Reminder of important clinical lesson
Haemoperitoneum secondary to intrahepatic gallbladder perforation D B Johnston,1 G W Irwin,2 E Epanomeritakis1 1
Department of General Surgery, Craigavon Area Hospital, Portadown, UK 2 Craigavon Area Hospital, Portadown, UK Correspondence to Dr D B Johnston, [email protected]
Accepted 31 July 2015
SUMMARY A 70-year-old man presented to the accident and emergency department with a 1-day history of right upper quadrant pain and nausea. Examination revealed mild tenderness in the right upper quadrant but no evidence of peritonism or haemodynamic instability. The patient was admitted to the general surgical ward with a diagnosis of cholecystitis and remained stable overnight. In the morning, he developed acute severe pain in the upper abdomen. Examination found him to be tachycardic, tachypnoeic and to have peritonism in the upper abdomen. An urgent CT scan demonstrated cholecystitis but also a small amount of ﬂuid in the pelvis, with Hounsﬁeld units suggestive of blood. The patient proceeded to laparotomy and was found to have massive haemoperitoneum secondary to intrahepatic gallbladder perforation causing liver capsule tear. Cholecystectomy was performed and the liver packed until haemostasis was achieved. The patient made an uneventful recovery.
BACKGROUND Gallbladder perforation is a rare complication of acute calculous cholecystitis, occurring in approximately 2–11% of cases.1 The Niemeier classiﬁcation of gallbladder perforations describes perforations as follows: type I includes patients with free perforation into the peritoneal cavity, type II describes patients with localised perforation and type III describes patients with cholecystoenteric ﬁstulas.2 The mortality ranges from 12% to 42%.3 4 The literature shows examples of acute gallbladder perforation mostly managed surgically, but on rare occasions managed conservatively.3 5 Owing to the acute deterioration that occurs, this case highlights the importance of having a high index of suspicion for atypical cases of cholecystitis and the need for prompt surgical intervention in such cases.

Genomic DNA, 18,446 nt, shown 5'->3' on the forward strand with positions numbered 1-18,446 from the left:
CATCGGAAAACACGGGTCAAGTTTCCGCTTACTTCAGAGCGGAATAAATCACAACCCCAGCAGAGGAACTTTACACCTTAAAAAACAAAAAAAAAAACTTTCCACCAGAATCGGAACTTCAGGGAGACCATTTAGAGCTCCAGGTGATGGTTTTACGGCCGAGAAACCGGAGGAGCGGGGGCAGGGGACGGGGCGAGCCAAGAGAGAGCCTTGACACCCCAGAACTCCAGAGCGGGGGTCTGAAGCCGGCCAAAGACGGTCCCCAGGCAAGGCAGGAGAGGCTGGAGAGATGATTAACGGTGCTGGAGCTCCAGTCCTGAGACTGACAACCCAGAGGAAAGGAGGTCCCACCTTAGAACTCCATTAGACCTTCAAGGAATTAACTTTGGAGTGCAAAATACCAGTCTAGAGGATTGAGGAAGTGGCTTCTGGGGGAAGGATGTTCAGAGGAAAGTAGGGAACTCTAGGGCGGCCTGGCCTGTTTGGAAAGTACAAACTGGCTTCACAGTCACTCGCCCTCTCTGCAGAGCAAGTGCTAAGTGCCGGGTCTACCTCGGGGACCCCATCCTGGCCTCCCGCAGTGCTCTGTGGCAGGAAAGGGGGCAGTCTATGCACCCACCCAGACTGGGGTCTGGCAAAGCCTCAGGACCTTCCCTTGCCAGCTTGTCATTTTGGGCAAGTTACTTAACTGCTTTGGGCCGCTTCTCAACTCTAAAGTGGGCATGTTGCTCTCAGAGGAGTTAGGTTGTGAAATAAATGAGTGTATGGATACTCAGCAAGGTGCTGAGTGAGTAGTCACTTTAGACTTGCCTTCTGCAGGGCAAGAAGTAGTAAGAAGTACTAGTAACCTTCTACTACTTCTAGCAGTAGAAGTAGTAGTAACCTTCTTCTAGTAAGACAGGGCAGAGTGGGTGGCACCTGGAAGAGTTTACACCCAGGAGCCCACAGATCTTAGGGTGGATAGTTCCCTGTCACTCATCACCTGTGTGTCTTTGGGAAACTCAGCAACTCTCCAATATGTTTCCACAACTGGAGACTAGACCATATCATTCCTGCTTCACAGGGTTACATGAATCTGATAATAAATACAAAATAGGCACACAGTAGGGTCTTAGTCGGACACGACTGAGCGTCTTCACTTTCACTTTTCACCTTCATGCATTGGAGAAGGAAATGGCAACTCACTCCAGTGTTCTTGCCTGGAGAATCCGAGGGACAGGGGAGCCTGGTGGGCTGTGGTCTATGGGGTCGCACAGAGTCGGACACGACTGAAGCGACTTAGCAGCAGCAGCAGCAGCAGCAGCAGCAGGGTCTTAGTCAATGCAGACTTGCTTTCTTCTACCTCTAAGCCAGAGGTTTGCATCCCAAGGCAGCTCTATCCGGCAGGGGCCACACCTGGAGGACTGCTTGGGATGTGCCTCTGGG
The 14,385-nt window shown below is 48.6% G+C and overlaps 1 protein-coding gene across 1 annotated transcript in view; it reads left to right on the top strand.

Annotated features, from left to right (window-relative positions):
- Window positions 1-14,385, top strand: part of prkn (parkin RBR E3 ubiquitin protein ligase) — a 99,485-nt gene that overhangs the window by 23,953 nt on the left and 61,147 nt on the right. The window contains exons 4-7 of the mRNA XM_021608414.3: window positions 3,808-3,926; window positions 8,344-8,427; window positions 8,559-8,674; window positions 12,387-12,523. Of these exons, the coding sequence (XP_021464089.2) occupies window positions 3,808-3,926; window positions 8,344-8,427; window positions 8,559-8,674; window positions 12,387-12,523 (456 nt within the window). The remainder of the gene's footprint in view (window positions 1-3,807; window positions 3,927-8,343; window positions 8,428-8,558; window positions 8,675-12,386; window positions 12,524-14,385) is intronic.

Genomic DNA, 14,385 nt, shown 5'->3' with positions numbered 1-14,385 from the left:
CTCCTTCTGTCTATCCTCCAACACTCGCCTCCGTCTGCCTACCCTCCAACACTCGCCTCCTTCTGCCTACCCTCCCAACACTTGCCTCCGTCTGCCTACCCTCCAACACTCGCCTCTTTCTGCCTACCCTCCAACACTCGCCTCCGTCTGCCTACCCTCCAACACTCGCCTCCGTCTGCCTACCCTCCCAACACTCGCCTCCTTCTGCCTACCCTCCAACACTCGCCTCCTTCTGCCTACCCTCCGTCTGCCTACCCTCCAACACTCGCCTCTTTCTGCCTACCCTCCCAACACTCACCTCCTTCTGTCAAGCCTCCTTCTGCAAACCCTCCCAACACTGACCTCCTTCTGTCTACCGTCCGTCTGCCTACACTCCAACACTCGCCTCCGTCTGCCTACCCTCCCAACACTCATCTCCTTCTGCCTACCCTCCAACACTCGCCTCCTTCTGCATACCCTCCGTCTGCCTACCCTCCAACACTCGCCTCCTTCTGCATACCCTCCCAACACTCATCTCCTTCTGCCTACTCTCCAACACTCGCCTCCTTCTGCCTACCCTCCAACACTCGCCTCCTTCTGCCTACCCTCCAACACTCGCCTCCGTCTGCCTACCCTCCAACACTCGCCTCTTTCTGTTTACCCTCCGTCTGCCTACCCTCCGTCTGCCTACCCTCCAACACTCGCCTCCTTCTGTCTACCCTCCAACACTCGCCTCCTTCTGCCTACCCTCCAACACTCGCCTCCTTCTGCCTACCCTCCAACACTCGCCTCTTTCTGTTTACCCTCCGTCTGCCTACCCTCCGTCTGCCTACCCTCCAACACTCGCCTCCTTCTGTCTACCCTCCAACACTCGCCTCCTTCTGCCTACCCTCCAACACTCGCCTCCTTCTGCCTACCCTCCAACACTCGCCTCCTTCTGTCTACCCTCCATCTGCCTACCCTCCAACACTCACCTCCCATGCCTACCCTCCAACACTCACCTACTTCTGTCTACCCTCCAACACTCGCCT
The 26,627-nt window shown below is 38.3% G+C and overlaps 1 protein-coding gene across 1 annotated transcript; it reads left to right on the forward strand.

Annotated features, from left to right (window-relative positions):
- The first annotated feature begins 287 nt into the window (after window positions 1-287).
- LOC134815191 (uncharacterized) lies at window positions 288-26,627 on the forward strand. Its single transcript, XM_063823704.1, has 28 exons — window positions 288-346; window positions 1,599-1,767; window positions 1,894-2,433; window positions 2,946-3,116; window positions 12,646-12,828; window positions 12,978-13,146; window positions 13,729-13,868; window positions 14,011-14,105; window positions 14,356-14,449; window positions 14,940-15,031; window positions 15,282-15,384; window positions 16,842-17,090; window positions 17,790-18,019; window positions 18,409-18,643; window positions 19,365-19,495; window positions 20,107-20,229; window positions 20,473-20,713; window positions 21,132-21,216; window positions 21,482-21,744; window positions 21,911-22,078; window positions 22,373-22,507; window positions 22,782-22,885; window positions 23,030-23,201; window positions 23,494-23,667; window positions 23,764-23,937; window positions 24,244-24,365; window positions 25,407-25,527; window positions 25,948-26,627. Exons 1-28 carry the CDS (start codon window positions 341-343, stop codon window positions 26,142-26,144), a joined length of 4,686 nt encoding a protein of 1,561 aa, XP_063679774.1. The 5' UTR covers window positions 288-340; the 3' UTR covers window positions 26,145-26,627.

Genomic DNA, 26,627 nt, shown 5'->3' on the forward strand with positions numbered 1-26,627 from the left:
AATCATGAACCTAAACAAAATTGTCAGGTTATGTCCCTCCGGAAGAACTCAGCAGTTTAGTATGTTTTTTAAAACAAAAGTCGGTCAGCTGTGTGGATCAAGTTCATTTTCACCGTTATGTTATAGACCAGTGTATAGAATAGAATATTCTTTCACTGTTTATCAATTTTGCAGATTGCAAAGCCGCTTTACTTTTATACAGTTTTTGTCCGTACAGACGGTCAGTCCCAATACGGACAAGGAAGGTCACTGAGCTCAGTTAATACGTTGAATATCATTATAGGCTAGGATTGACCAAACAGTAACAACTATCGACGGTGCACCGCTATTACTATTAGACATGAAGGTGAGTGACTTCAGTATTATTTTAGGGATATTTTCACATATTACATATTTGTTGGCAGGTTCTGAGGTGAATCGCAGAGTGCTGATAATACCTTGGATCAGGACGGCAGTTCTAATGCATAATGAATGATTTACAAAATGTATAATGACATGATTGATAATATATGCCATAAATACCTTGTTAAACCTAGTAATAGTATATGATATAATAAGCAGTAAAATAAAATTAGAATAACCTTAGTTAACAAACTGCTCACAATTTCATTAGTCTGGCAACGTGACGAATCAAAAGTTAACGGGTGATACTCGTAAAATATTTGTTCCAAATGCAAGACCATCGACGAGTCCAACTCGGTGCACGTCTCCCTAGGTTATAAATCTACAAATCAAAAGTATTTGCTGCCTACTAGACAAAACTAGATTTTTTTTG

To cite: Johnston DB, Irwin GW, Epanomeritakis E. BMJ Case Rep Published online: [ please include Day Month Year] doi:10.1136/ bcr-2015-210195
A 70-year-old man presented to accident and emergency with a 1-day history of right upper quadrant pain and nausea. Medical history included rheumatoid arthritis, psoriatic arthritis, hereditary motor polyneuropathy and previous tuberculosis. The patient reported no signiﬁcant family history, alcohol intake or smoking history. Initial examination revealed mild tenderness in right upper quadrant but no evidence of peritonism. Observations were stable and haematological investigations revealed normal liver function tests and mildly raised inﬂammatory markers. The patient was
admitted to the general surgical ward and remained stable overnight. Antibiotics and intravenous ﬂuids were given. The working diagnosis was cholecystitis. Early the following morning, the patient suddenly deteriorated with acute onset of severe pain in the upper abdomen. On examination, he was found to be tachycardic and tachypnoeic with upper abdominal peritonism. An urgent CT was organised, which demonstrated a distended gallbladder with pericholecystic inﬂammation, in keeping with acute cholecystitis. There was also some free ﬂuid noted in the pelvis, of which the Hounsﬁeld units were felt to be possibly in keeping with blood, and an irregularity to the inferior angle of the liver thought possibly to be a subcapsular collection. The patient proceeded straight to laparotomy due to his acute deterioration. He was found to have massive haemoperitoneum secondary to an intrahepatic gallbladder perforation causing a liver capsule tear. The gallbladder had perforated into the liver and bile; gallstones and blood were found exiting from the liver. The ﬁndings were in keeping with a Niemeier type I perforation of the gallbladder, as previously described.2 The gallbladder was drained and then excised retrogradely. The liver was packed and PerClot (CryoLife) applied until haemostasis was achieved. The patient was transferred to intensive care for 24 h where he received blood transfusions. After transfer back to the ward, he made an uneventful recovery and was discharged home day 10 postoperatively.